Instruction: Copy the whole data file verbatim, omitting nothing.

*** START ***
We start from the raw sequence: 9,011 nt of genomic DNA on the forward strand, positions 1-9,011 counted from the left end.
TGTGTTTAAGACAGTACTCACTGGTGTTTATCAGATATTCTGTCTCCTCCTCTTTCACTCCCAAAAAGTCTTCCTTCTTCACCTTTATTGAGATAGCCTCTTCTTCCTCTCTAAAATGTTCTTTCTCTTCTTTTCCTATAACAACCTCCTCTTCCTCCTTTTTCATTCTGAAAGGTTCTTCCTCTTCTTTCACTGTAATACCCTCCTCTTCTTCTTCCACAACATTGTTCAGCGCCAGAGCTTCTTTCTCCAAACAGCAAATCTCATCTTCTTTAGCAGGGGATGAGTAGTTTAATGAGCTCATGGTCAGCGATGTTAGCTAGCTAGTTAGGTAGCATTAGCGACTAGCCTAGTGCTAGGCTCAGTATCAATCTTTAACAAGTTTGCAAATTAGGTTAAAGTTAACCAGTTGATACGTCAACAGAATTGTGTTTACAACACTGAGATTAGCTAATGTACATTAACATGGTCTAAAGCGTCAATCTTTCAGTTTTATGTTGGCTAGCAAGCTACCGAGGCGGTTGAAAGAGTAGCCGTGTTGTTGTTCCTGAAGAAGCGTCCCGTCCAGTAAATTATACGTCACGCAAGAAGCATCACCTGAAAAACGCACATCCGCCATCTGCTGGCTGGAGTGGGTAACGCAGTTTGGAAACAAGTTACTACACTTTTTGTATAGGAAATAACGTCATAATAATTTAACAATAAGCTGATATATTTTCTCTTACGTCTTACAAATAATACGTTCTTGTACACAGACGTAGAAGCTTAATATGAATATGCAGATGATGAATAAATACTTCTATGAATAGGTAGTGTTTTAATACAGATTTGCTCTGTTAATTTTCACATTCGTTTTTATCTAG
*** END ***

We start from the raw sequence: 9,011 nt of genomic DNA on the forward strand, positions 1-9,011 counted from the left end.
TGTGTTTAAGACAGTACTCACTGGTGTTTATCAGATATTCTGTCTCCTCCTCTTTCACTCCCAAAAAGTCTTCCTTCTTCACCTTTATTGAGATAGCCTCTTCTTCCTCTCTAAAATGTTCTTTCTCTTCTTTTCCTATAACAACCTCCTCTTCCTCCTTTTTCATTCTGAAAGGTTCTTCCTCTTCTTTCACTGTAATACCCTCCTCTTCTTCTTCCACAACATTGTTCAGCGCCAGAGCTTCTTTCTCCAAACAGCAAATCTCATCTTCTTTAGCAGGGGATGAGTAGTTTAATGAGCTCATGGTCAGCGATGTTAGCTAGCTAGTTAGGTAGCATTAGCGACTAGCCTAGTGCTAGGCTCAGTATCAATCTTTAACAAGTTTGCAAATTAGGTTAAAGTTAACCAGTTGATACGTCAACAGAATTGTGTTTACAACACTGAGATTAGCTAATGTACATTAACATGGTCTAAAGCGTCAATCTTTCAGTTTTATGTTGGCTAGCAAGCTACCGAGGCGGTTGAAAGAGTAGCCGTGTTGTTGTTCCTGAAGAAGCGTCCCGTCCAGTAAATTATACGTCACGCAAGAAGCATCACCTGAAAAACGCACATCCGCCATCTGCTGGCTGGAGTGGGTAACGCAGTTTGGAAACAAGTTACTACACTTTTTGTATAGGAAATAACGTCATAATAATTTAACAATAAGCTGATATATTTTCTCTTACGTCTTACAAATAATACGTTCTTGTACACAGACGTAGAAGCTTAATATGAATATGCAGATGATGAATAAATACTTCTATGAATAGGTAGTGTTTTAATACAGATTTGCTCTGTTAATTTTCACATTCGTTTTTATCTAG